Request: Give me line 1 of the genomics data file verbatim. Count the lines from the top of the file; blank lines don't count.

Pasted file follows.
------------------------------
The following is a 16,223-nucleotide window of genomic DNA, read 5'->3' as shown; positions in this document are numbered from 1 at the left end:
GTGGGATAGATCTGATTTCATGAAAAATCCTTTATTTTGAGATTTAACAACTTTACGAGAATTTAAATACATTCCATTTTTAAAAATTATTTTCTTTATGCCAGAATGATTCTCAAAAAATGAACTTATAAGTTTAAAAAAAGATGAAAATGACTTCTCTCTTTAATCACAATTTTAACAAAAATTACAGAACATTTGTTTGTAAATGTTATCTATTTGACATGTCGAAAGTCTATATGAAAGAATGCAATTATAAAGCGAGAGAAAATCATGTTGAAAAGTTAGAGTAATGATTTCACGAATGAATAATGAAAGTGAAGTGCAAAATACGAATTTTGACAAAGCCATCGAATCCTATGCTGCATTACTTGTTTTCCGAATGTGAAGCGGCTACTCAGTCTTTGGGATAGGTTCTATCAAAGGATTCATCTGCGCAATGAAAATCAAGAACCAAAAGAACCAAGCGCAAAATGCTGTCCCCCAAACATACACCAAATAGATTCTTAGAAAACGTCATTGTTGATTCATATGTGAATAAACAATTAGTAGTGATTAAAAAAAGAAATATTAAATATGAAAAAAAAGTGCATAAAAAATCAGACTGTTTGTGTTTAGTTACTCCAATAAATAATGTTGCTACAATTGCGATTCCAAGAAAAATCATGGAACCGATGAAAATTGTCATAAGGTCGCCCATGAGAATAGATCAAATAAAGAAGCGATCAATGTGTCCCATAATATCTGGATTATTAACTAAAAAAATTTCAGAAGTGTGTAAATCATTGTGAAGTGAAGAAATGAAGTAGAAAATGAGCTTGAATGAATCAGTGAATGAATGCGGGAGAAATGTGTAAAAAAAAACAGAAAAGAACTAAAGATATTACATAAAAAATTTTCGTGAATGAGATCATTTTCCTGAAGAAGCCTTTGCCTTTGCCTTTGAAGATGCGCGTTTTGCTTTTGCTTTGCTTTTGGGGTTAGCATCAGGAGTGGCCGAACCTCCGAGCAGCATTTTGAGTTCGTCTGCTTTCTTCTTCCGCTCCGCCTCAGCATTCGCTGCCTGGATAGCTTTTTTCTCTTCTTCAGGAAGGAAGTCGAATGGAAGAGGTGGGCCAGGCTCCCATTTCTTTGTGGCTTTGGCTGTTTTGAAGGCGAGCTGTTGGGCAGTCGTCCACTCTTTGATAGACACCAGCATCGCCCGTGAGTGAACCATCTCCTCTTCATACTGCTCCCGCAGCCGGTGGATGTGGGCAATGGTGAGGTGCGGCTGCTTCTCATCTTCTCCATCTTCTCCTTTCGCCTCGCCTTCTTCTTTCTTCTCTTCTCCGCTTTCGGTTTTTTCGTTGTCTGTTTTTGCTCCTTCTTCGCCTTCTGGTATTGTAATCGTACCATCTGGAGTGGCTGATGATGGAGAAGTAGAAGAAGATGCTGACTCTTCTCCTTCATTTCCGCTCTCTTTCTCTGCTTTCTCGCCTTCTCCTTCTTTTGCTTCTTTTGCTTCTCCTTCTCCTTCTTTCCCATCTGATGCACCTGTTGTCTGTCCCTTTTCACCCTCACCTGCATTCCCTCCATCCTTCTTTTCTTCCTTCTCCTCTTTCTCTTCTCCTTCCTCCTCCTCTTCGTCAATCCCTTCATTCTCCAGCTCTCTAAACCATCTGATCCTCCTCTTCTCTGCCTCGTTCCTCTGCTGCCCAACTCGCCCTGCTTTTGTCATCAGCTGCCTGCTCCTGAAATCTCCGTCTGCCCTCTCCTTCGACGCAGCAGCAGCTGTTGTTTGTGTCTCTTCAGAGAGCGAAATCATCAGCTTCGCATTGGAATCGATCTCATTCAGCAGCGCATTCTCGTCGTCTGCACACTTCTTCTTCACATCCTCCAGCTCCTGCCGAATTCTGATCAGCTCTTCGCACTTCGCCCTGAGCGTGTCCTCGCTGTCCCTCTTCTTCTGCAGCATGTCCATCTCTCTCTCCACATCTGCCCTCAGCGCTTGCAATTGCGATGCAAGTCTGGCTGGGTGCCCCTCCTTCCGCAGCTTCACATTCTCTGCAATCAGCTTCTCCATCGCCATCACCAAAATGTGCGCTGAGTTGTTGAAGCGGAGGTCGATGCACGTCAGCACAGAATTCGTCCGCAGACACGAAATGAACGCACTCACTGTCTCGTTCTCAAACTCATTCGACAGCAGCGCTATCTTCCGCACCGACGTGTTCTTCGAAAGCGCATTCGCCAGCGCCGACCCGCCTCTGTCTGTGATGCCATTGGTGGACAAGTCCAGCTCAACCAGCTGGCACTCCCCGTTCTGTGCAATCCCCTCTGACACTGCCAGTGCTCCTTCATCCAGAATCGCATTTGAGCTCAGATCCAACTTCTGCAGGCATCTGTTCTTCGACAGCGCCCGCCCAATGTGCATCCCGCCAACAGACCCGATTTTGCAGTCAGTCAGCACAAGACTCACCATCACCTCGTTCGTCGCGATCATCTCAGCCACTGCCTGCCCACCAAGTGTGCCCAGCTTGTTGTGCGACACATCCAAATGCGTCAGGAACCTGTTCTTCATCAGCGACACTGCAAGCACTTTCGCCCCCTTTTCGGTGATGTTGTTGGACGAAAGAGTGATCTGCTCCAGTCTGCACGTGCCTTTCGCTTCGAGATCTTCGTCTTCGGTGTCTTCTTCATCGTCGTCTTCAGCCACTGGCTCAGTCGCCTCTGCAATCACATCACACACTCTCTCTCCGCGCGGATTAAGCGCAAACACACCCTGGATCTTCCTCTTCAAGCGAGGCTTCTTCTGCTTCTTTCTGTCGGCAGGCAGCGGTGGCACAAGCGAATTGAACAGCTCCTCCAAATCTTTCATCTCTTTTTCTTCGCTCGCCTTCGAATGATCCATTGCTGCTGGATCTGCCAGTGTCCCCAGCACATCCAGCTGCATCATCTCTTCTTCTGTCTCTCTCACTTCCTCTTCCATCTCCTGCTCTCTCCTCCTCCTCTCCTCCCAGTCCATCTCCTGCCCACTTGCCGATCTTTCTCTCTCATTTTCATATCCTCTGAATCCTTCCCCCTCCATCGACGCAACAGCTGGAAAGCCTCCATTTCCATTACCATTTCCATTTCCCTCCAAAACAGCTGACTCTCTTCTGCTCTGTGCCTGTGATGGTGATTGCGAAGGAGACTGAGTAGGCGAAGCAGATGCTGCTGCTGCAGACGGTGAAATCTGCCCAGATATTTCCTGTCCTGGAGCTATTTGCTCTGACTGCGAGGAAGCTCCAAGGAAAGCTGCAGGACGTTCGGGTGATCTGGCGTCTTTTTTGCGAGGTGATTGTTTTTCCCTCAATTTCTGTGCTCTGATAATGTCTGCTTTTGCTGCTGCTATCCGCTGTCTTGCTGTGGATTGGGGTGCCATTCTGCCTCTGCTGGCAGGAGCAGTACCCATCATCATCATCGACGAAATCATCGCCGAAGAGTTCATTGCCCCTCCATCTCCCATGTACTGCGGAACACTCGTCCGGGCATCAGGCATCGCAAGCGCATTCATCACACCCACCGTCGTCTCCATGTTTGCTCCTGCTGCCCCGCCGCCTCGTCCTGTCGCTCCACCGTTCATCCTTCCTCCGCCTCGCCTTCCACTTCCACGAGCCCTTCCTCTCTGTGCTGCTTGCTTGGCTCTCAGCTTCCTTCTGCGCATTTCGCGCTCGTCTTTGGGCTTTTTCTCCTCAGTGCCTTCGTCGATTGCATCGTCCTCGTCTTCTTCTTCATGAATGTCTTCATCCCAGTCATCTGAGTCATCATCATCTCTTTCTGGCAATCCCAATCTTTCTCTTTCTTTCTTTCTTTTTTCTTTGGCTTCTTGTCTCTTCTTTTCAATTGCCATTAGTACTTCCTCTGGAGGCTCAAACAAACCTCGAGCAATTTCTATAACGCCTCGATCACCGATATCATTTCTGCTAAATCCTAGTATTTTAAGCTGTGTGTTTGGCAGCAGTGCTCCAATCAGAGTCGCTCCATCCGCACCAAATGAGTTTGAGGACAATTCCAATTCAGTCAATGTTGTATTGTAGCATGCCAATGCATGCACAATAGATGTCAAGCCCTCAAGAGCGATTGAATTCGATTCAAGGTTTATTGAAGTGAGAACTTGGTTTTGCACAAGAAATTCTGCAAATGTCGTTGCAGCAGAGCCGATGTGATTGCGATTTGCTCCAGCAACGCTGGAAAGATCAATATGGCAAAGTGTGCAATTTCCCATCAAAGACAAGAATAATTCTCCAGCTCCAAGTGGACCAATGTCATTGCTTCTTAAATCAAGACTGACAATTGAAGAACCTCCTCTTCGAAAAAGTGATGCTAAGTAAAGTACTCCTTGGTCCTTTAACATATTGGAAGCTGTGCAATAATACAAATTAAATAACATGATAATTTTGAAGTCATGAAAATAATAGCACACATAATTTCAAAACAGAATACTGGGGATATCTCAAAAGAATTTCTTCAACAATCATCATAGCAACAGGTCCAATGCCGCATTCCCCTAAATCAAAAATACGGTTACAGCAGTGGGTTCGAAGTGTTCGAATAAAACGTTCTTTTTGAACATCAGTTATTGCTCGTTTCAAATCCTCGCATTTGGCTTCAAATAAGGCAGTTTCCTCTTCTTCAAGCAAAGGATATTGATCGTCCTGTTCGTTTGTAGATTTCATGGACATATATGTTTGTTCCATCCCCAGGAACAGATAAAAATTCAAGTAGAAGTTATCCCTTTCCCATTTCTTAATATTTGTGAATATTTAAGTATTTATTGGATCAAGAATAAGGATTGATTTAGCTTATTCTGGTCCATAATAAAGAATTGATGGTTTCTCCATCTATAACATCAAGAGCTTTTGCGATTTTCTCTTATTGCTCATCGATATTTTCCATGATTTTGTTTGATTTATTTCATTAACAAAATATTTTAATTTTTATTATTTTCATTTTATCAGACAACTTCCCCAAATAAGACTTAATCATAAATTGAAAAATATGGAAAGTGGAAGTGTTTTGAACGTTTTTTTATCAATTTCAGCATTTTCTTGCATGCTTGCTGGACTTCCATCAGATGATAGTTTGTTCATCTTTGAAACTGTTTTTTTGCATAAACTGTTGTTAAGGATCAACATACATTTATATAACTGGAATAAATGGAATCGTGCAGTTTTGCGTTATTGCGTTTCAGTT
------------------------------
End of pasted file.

The following is a 16,223-nucleotide window of genomic DNA, read 5'->3' as shown; positions in this document are numbered from 1 at the left end: